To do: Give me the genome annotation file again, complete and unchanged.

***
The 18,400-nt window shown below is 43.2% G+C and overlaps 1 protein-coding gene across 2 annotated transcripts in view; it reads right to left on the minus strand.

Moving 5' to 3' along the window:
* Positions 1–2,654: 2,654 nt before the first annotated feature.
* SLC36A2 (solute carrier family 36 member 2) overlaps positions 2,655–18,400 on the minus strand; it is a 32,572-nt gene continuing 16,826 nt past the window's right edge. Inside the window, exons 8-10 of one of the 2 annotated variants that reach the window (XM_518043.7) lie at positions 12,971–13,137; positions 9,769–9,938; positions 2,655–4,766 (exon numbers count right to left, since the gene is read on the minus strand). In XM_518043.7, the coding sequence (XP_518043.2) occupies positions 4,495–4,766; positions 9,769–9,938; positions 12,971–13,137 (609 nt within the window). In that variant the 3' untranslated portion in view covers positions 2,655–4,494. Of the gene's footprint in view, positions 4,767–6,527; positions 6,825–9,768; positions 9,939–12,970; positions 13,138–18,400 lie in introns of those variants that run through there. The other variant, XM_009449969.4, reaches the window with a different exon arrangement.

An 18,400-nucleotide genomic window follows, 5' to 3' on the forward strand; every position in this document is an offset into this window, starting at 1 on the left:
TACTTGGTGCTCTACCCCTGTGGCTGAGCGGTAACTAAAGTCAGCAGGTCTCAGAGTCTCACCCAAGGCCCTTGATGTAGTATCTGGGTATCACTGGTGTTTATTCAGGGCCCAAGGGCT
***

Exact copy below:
The 18,400-nt window shown below is 43.2% G+C and overlaps 1 protein-coding gene across 2 annotated transcripts in view; it reads right to left on the minus strand.

Moving 5' to 3' along the window:
* Positions 1–2,654: 2,654 nt before the first annotated feature.
* SLC36A2 (solute carrier family 36 member 2) overlaps positions 2,655–18,400 on the minus strand; it is a 32,572-nt gene continuing 16,826 nt past the window's right edge. Inside the window, exons 8-10 of one of the 2 annotated variants that reach the window (XM_518043.7) lie at positions 12,971–13,137; positions 9,769–9,938; positions 2,655–4,766 (exon numbers count right to left, since the gene is read on the minus strand). In XM_518043.7, the coding sequence (XP_518043.2) occupies positions 4,495–4,766; positions 9,769–9,938; positions 12,971–13,137 (609 nt within the window). In that variant the 3' untranslated portion in view covers positions 2,655–4,494. Of the gene's footprint in view, positions 4,767–6,527; positions 6,825–9,768; positions 9,939–12,970; positions 13,138–18,400 lie in introns of those variants that run through there. The other variant, XM_009449969.4, reaches the window with a different exon arrangement.

An 18,400-nucleotide genomic window follows, 5' to 3' on the forward strand; every position in this document is an offset into this window, starting at 1 on the left:
TACTTGGTGCTCTACCCCTGTGGCTGAGCGGTAACTAAAGTCAGCAGGTCTCAGAGTCTCACCCAAGGCCCTTGATGTAGTATCTGGGTATCACTGGTGTTTATTCAGGGCCCAAGGGCT